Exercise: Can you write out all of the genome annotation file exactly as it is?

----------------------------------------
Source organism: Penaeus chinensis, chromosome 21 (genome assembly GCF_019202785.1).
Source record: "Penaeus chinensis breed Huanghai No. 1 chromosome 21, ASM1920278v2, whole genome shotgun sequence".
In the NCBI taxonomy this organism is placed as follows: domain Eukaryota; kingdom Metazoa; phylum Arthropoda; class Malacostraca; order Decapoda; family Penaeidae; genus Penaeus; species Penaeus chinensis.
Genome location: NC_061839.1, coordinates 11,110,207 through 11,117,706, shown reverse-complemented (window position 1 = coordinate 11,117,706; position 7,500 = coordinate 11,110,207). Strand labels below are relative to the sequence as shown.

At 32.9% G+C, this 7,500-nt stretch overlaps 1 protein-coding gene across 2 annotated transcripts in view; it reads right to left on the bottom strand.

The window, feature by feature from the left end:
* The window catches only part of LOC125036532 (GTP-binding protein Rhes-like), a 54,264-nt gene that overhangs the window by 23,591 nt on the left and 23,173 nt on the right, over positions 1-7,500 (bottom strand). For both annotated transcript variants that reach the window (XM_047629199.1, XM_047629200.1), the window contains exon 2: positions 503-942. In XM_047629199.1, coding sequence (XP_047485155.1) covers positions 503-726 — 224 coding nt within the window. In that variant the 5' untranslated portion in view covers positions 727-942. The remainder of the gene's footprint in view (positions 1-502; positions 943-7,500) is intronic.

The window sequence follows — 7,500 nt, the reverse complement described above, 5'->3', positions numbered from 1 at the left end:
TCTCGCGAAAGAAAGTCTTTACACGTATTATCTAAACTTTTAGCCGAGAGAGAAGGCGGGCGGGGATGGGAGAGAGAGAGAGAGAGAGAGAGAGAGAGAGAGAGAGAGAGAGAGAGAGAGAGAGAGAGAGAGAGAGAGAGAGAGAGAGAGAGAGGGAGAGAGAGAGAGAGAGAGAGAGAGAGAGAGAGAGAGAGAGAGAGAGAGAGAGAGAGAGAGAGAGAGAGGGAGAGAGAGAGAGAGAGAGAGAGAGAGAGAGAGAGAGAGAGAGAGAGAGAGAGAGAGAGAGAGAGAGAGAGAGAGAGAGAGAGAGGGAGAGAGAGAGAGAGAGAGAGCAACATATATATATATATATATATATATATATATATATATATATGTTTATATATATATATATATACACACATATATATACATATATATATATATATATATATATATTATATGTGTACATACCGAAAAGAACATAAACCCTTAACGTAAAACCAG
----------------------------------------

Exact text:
Source organism: Penaeus chinensis, chromosome 21 (genome assembly GCF_019202785.1).
Source record: "Penaeus chinensis breed Huanghai No. 1 chromosome 21, ASM1920278v2, whole genome shotgun sequence".
In the NCBI taxonomy this organism is placed as follows: domain Eukaryota; kingdom Metazoa; phylum Arthropoda; class Malacostraca; order Decapoda; family Penaeidae; genus Penaeus; species Penaeus chinensis.
Genome location: NC_061839.1, coordinates 11,110,207 through 11,117,706, shown reverse-complemented (window position 1 = coordinate 11,117,706; position 7,500 = coordinate 11,110,207). Strand labels below are relative to the sequence as shown.

At 32.9% G+C, this 7,500-nt stretch overlaps 1 protein-coding gene across 2 annotated transcripts in view; it reads right to left on the bottom strand.

The window, feature by feature from the left end:
* The window catches only part of LOC125036532 (GTP-binding protein Rhes-like), a 54,264-nt gene that overhangs the window by 23,591 nt on the left and 23,173 nt on the right, over positions 1-7,500 (bottom strand). For both annotated transcript variants that reach the window (XM_047629199.1, XM_047629200.1), the window contains exon 2: positions 503-942. In XM_047629199.1, coding sequence (XP_047485155.1) covers positions 503-726 — 224 coding nt within the window. In that variant the 5' untranslated portion in view covers positions 727-942. The remainder of the gene's footprint in view (positions 1-502; positions 943-7,500) is intronic.

The window sequence follows — 7,500 nt, the reverse complement described above, 5'->3', positions numbered from 1 at the left end:
TCTCGCGAAAGAAAGTCTTTACACGTATTATCTAAACTTTTAGCCGAGAGAGAAGGCGGGCGGGGATGGGAGAGAGAGAGAGAGAGAGAGAGAGAGAGAGAGAGAGAGAGAGAGAGAGAGAGAGAGAGAGAGAGAGAGAGAGAGAGAGAGAGAGGGAGAGAGAGAGAGAGAGAGAGAGAGAGAGAGAGAGAGAGAGAGAGAGAGAGAGAGAGAGAGAGAGAGAGGGAGAGAGAGAGAGAGAGAGAGAGAGAGAGAGAGAGAGAGAGAGAGAGAGAGAGAGAGAGAGAGAGAGAGAGAGAGAGAGAGAGAGGGAGAGAGAGAGAGAGAGAGAGCAACATATATATATATATATATATATATATATATATATATATATGTTTATATATATATATATATACACACATATATATACATATATATATATATATATATATATATTATATGTGTACATACCGAAAAGAACATAAACCCTTAACGTAAAACCAG